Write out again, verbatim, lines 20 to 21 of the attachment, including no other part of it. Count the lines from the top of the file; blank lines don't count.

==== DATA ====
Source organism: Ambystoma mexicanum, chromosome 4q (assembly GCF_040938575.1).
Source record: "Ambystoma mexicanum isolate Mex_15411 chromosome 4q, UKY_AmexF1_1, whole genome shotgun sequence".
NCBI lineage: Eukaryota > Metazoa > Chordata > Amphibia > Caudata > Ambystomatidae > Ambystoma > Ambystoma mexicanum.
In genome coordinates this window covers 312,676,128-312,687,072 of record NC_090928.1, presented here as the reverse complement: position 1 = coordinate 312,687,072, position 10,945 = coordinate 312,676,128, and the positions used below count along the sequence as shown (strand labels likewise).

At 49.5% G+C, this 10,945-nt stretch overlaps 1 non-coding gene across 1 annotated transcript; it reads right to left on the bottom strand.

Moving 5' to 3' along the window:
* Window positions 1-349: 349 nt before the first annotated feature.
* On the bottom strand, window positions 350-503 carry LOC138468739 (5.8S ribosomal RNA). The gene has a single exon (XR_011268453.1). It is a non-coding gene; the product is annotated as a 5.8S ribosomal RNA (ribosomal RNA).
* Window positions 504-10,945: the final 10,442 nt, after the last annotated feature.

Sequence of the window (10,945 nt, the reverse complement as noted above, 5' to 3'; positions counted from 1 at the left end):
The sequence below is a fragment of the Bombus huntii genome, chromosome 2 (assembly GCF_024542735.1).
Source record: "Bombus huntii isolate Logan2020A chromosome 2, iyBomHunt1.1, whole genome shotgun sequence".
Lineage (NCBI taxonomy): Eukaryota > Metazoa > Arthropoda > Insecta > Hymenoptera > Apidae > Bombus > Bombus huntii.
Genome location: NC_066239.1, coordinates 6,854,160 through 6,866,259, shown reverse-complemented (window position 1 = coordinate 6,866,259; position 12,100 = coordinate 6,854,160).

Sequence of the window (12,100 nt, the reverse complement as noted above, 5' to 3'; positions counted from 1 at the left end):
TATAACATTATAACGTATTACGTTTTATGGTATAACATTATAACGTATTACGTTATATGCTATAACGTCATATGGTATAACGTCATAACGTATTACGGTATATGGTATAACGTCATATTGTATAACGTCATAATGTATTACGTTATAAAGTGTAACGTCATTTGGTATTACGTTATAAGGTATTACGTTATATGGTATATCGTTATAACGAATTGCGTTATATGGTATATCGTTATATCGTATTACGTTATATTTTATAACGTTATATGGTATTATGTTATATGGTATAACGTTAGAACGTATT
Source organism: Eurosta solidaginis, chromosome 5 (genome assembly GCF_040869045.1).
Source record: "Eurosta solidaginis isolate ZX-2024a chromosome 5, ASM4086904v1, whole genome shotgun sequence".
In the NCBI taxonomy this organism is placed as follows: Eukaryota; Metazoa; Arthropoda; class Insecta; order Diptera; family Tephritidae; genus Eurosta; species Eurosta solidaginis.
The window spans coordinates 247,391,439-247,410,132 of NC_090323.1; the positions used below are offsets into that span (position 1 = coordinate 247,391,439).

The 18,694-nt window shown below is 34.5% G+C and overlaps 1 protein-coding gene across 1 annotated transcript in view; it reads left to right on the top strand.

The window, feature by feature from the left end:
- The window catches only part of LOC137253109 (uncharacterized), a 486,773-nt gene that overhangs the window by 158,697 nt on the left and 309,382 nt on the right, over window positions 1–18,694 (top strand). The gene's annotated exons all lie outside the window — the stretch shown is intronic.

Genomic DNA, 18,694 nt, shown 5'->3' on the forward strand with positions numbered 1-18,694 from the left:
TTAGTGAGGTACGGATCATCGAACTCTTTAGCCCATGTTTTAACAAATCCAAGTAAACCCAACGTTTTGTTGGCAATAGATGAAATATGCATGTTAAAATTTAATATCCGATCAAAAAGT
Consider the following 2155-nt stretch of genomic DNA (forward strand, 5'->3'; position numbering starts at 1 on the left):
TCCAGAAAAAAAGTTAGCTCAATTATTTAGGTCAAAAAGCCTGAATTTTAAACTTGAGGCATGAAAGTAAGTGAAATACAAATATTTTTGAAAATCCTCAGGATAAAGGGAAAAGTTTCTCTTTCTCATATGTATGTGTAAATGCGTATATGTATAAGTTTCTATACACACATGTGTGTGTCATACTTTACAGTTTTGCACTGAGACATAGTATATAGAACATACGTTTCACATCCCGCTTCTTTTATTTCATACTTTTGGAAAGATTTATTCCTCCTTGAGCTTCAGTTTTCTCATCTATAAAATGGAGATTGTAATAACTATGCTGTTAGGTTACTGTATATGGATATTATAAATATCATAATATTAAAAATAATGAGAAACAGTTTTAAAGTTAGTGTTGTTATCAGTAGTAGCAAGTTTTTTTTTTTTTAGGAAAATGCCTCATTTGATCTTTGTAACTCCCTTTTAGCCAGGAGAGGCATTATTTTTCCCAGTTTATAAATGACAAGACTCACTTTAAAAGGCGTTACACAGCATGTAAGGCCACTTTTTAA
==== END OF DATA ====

The window spans coordinates 247,391,439-247,410,132 of NC_090323.1; the positions used below are offsets into that span (position 1 = coordinate 247,391,439).

The 18,694-nt window shown below is 34.5% G+C and overlaps 1 protein-coding gene across 1 annotated transcript in view; it reads left to right on the top strand.